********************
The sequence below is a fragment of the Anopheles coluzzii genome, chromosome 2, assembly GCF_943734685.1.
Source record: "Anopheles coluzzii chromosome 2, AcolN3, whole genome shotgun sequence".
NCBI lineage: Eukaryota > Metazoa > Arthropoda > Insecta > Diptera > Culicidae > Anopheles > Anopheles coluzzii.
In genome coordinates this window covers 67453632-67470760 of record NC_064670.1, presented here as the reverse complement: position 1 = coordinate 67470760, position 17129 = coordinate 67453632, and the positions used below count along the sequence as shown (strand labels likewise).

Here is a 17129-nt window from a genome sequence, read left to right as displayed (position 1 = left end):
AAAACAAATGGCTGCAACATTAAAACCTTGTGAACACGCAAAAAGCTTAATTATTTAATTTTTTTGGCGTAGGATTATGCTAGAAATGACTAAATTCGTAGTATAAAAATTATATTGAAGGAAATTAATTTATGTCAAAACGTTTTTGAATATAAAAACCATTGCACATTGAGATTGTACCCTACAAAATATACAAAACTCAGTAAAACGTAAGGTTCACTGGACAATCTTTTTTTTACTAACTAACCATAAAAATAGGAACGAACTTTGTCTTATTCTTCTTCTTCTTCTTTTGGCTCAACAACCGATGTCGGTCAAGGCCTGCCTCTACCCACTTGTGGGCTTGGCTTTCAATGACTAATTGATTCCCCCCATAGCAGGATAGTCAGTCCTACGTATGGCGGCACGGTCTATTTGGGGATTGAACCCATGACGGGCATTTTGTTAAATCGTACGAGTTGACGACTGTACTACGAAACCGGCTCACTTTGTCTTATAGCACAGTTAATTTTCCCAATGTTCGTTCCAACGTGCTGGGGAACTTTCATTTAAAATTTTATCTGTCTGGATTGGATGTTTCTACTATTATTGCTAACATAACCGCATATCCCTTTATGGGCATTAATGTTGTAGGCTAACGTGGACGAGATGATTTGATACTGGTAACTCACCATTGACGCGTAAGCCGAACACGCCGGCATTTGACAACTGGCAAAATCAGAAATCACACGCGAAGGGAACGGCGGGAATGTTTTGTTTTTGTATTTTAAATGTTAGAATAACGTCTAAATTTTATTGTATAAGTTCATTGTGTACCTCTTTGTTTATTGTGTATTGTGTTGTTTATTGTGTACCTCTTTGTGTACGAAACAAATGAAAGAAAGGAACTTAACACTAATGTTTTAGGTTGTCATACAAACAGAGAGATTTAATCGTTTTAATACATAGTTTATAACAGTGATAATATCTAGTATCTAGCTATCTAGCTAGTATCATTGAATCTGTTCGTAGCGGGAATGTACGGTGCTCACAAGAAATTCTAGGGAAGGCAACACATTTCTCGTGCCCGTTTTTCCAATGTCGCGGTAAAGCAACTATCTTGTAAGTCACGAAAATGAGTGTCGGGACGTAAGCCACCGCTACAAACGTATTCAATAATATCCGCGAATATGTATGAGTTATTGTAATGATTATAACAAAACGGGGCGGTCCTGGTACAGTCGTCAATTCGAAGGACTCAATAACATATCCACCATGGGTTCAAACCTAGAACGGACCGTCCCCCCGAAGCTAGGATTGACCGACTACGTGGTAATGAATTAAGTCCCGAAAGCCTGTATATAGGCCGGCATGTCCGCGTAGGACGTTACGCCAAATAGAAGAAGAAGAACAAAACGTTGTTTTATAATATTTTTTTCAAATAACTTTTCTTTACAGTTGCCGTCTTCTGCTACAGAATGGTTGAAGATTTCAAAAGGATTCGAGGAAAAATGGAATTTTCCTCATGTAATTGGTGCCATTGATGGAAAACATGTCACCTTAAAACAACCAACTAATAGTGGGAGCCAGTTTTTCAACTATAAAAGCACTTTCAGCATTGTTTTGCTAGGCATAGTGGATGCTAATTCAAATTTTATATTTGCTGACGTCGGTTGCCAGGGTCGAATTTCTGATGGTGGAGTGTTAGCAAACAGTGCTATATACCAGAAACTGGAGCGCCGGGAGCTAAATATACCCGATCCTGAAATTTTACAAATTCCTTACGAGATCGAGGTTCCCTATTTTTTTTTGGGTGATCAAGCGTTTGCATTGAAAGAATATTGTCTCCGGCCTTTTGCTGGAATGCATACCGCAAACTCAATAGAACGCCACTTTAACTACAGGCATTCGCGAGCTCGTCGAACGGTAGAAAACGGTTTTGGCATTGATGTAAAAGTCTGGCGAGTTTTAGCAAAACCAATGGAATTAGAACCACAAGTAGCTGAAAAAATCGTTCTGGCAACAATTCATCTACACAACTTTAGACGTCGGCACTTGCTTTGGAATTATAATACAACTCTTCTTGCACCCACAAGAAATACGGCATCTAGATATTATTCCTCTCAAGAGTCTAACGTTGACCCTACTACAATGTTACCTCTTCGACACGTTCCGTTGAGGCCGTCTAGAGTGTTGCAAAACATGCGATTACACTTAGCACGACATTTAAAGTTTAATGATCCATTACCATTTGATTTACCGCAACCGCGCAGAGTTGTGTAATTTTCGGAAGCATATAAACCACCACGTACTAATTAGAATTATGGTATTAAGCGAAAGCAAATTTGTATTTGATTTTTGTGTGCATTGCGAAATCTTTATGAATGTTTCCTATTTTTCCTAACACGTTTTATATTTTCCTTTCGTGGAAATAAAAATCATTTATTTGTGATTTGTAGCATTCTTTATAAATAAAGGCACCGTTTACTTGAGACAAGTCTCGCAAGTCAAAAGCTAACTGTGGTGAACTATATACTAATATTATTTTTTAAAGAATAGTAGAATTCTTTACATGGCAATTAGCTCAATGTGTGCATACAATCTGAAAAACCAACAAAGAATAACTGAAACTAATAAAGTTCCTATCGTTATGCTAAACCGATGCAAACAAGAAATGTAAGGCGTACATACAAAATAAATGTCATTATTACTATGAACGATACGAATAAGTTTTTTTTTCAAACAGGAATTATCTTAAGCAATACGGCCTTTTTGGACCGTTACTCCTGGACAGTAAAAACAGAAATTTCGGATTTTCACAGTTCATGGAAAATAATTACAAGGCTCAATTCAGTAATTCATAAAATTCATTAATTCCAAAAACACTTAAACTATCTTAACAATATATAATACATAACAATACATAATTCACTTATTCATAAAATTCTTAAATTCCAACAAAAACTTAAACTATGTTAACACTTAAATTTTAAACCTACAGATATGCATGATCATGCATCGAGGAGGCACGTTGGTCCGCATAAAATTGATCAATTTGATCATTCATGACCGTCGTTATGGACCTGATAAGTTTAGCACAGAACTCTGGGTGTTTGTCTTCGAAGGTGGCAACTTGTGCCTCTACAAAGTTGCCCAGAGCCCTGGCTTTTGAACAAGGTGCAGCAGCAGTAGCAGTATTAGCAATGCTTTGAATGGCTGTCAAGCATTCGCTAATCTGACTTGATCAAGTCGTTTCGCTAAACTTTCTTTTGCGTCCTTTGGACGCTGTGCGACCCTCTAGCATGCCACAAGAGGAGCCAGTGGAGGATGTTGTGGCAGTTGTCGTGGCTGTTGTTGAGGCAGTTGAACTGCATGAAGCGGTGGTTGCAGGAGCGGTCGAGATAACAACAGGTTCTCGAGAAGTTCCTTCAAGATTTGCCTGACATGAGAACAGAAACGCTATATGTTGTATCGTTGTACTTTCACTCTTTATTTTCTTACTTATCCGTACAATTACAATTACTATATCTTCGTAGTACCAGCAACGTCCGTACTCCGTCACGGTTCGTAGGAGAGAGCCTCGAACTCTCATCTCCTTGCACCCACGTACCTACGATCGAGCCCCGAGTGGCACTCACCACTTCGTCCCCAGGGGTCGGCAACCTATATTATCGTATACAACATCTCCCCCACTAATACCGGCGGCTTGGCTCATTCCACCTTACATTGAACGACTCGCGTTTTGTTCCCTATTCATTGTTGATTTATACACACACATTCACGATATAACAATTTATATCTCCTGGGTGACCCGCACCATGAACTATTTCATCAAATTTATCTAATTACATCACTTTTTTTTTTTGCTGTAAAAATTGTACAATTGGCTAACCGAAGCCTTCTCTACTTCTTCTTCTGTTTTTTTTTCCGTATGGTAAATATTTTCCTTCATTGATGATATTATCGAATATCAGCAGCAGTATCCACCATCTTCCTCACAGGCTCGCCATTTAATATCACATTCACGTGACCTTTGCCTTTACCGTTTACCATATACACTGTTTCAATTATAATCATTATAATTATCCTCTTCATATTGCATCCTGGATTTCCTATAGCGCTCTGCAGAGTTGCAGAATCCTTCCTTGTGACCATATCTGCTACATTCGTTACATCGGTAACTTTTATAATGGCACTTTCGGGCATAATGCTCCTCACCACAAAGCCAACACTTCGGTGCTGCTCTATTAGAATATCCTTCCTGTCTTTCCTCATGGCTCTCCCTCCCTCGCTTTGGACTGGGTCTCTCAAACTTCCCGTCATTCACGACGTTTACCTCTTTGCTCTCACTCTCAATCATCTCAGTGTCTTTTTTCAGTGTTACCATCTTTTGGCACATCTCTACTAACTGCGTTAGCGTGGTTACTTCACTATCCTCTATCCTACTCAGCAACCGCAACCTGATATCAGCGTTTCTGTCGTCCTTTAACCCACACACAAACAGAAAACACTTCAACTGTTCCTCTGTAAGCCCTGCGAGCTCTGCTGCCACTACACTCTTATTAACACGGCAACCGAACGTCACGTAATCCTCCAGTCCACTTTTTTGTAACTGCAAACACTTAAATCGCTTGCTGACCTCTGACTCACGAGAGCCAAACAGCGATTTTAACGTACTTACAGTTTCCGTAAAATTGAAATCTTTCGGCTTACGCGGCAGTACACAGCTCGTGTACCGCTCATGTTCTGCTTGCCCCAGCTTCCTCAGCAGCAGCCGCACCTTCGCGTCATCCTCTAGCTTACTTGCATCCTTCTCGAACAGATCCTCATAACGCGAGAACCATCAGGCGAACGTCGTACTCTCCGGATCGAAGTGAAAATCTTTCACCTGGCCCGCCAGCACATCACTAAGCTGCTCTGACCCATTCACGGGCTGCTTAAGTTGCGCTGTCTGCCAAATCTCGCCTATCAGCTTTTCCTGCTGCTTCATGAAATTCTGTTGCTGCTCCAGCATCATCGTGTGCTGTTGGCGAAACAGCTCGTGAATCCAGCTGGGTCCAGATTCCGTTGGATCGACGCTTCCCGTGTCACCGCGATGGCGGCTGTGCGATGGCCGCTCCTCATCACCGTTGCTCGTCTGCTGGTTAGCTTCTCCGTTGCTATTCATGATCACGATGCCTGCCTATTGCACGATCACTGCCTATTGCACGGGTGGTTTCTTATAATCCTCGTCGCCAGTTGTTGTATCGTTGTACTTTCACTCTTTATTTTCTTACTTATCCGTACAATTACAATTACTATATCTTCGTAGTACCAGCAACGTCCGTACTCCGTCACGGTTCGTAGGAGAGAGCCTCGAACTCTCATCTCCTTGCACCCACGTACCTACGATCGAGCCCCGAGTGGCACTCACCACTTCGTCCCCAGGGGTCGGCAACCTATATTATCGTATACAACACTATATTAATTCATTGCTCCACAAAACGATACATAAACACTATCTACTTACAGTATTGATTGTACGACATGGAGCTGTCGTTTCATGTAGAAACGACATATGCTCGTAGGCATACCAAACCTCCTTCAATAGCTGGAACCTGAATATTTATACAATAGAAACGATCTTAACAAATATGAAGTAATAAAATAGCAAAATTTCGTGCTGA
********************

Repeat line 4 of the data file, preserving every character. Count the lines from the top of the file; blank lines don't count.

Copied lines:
In genome coordinates this window covers 67453632-67470760 of record NC_064670.1, presented here as the reverse complement: position 1 = coordinate 67470760, position 17129 = coordinate 67453632, and the positions used below count along the sequence as shown (strand labels likewise).